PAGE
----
“That’s our goal to meet a large percentage of those meaningful use criteria and being part of Trinity Health, we’ll be finishing as much as we can," said Errol Soskolne, the health system’s chief medial information officer. "We’re prioritizing those changes that are related to patient safety or patient care.”

Since getting its electronic records system, St. Joseph Mercy Health System has reached 100 percent electronic documentation, including all physicians' notes, Soskolne said. About 92 percent of those notes are entered directly by the physician. This is important because it reduces chances for errors dramatically which can be caused from poor physician handwriting.

It also has built-in system to prevent an inadvertent medication mistakes, for example, from prescribing a drug a to which a patient might have an allergy. With Trinity Health having more than 300,000 inpatient admissions among its hospitals per year, it's Adverse Drug Event tracking system sends 200,000 alerts per year. About 5 percent - or 10,000 - of those alerts result in a phone call to a physician questioning the medication ordered and a recommendation to modify drug therapy.

“It’s gone exceptionally well," Soskolne said. “It’s really made a tremendous improvement because data can be accessed both inside and outside the hospital.”

The health system now already meets many of the meaningful use criteria called for by Health and Human Services. For instance, more than 80 percent of the health system’s patients have at least one entry recorded with structured data — one of the requirements.

The health system is reviewing the improvements it can make now that the system is online and folks are getting more used to using it, he said.

“Part of our success was because we committed to 100 percent education and said physicians would not be practicing without being trained,” Soskolne said. “That was really very helpful … Now that we've been live for a few months, we can look at how we can improve. How do we do it better than we've been doing.”



Mon, Aug 30, 2010 : 12:57 p.m.

"To be clear, electronic health records are not simply records that happen to be stored on a computer instead of one\ paper. Rather, it's a system of storing a patients records in a digital database that can easily be shared across a variety of health-care settings within a secure system-wide network." To be clear, this information is going to be used by the government. In order for these healthcare providers and hospitals to get paid they must include certain data in the electronic database on each person in the United States by 2014. One of these such items is calculating body mass index. They are required to calculate and display body mass index (BMI) based on the patient's height and weight. In other words, they are checking for obesity. Also, all of this information is provided to the government because they need to verify and make sure that the health care providers are doing what they need in order to get paid. Hmmm...yeah right. You can find the information for yourself here: No longer is this just patient/doctor information. The government now gets to see this information and can get involved. Do we really need more government?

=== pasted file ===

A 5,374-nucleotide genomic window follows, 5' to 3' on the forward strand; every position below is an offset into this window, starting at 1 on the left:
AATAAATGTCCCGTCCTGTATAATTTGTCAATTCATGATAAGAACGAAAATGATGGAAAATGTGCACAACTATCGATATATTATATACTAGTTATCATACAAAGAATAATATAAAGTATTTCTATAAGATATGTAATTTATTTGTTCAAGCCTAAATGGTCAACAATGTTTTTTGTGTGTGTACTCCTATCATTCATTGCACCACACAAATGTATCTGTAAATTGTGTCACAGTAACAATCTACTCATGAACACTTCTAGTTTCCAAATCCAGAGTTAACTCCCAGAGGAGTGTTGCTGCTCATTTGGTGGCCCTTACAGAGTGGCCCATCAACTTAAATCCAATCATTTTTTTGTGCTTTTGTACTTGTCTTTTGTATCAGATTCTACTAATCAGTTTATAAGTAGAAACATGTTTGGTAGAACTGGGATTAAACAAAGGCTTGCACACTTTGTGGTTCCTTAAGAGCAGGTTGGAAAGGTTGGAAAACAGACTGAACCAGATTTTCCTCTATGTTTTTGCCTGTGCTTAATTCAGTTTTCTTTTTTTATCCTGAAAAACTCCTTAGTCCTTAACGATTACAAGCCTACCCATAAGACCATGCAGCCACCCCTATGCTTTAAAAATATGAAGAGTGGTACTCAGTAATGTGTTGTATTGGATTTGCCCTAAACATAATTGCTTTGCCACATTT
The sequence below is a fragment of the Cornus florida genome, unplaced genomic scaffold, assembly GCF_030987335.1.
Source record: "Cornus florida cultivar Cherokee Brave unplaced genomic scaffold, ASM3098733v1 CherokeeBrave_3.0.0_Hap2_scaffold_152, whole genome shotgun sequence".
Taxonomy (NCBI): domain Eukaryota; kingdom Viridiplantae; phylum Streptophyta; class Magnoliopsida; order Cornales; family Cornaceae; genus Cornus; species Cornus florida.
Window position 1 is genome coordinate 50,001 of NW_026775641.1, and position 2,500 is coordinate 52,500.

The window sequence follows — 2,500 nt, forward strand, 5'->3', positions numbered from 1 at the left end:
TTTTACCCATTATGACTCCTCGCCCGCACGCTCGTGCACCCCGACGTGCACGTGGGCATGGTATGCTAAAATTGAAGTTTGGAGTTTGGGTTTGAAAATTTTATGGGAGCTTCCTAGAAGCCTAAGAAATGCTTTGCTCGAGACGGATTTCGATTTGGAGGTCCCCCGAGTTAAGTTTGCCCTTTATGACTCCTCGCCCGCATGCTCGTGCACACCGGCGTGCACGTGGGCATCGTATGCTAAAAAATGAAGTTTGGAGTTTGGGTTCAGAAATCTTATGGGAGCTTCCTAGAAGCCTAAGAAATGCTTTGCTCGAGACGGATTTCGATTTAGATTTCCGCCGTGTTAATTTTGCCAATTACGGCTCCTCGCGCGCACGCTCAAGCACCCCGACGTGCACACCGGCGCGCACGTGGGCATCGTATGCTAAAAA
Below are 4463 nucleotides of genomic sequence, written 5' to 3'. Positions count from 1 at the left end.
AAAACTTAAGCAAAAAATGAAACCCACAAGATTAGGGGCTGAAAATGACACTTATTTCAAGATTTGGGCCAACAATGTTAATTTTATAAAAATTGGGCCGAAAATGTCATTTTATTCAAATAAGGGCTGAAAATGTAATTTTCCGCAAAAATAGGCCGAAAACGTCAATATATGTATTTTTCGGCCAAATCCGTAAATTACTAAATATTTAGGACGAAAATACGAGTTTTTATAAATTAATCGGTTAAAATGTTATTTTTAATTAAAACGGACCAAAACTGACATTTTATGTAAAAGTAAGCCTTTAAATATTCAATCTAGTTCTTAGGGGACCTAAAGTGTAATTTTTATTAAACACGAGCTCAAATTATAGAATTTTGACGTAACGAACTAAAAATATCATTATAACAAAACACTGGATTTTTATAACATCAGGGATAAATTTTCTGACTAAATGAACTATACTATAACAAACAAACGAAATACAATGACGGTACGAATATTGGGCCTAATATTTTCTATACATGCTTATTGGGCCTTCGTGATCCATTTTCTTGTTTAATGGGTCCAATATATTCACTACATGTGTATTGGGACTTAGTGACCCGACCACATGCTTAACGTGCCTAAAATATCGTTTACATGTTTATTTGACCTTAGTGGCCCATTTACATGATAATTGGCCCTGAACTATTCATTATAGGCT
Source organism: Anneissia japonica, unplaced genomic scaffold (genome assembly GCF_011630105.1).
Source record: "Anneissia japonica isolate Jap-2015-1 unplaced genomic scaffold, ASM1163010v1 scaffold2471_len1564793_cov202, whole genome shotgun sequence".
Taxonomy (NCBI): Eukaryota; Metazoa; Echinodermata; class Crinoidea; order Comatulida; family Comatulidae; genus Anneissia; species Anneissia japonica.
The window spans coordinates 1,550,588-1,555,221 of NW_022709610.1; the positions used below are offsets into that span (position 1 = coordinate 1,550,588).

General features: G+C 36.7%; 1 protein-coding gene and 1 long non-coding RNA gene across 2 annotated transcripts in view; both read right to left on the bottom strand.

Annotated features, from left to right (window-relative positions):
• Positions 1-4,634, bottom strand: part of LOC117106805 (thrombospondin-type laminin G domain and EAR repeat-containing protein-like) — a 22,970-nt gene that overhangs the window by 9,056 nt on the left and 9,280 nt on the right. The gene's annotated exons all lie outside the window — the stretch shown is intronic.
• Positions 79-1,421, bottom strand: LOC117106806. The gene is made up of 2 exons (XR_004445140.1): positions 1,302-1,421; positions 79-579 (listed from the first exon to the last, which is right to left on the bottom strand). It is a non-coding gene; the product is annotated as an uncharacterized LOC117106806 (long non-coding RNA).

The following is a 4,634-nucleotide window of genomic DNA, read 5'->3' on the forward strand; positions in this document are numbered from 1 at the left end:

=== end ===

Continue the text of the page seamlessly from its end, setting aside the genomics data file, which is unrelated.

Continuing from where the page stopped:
Ann English

Sun, Oct 7, 2012 : 12:08 a.m.

No, we don't. But those in power lust for control over every aspect of our lives, and that is what ObamaCare gives them more of, even the power to decide who gets treatment and who doesn't. Government funding of anything outside the Constitutional limits of it ALWAYS makes it less efficient and more expensive.


Sat, Aug 28, 2010 : 8:20 a.m.

Another local angle to the story is that many of the standards that are used to exchange clinical information between health care organizations are developed by Health Level Seven International, which has its headquarters in Ann Arbor. See for more information. Doctors have always been resistant to change. Over one hundred years ago, many doctors resisted the introduction of the stethescope and argued that it would intrude into the doctor-patient relationship.


Sat, Aug 28, 2010 : 8:04 a.m.

Trespass makes an excellent point, and the article would have benefited from having included such information (as well as other potential or demonstrated pitfalls) within it. These EHR systems can be pretty expensive, sometimes prohibitively so, for physicians in solo private practice. Their near-requirement by 2015 may lead many physicians in solo private practice to retire earlier than planned. There are financial incentives in place to encourage their purchase and use, but (relative to their overall cost) they may not be enough. A final point is their adoption is not at all seamless. The learning curve is steep and their integration into the day-to-day practice in a physician's office can be (and, reportedly, usually has been) very disruptive for the physician, staff, and patients.

Ann English

Sun, Oct 7, 2012 : 12:11 a.m.

You put your finger on why, under ObamaCare, there will be fewer doctors. And fewer doctors will mean HEALTH CARE RATIONING, just like in socialist Europe.


Sat, Aug 28, 2010 : 5:02 a.m.

They better learn how to fix their mistakes. I had the experience of trying to get the UMMC to fix several errors in my medical history. For example, I had told my doctor that I had Gilbert's syndrome ( a benign liver condition) and the transcriptionist put in that I had GuillainBarr syndrome(a creeping paralysis). I tried to get them to fix the error but I was told that they could not change the medical record once it had been entered but that they could add a correction to a subsequent medical note (I will just have to hope my insurance company reads all subsequent notes). Electronic medical records have a lot of advantages but the humans in charge have to be willing to use common sense.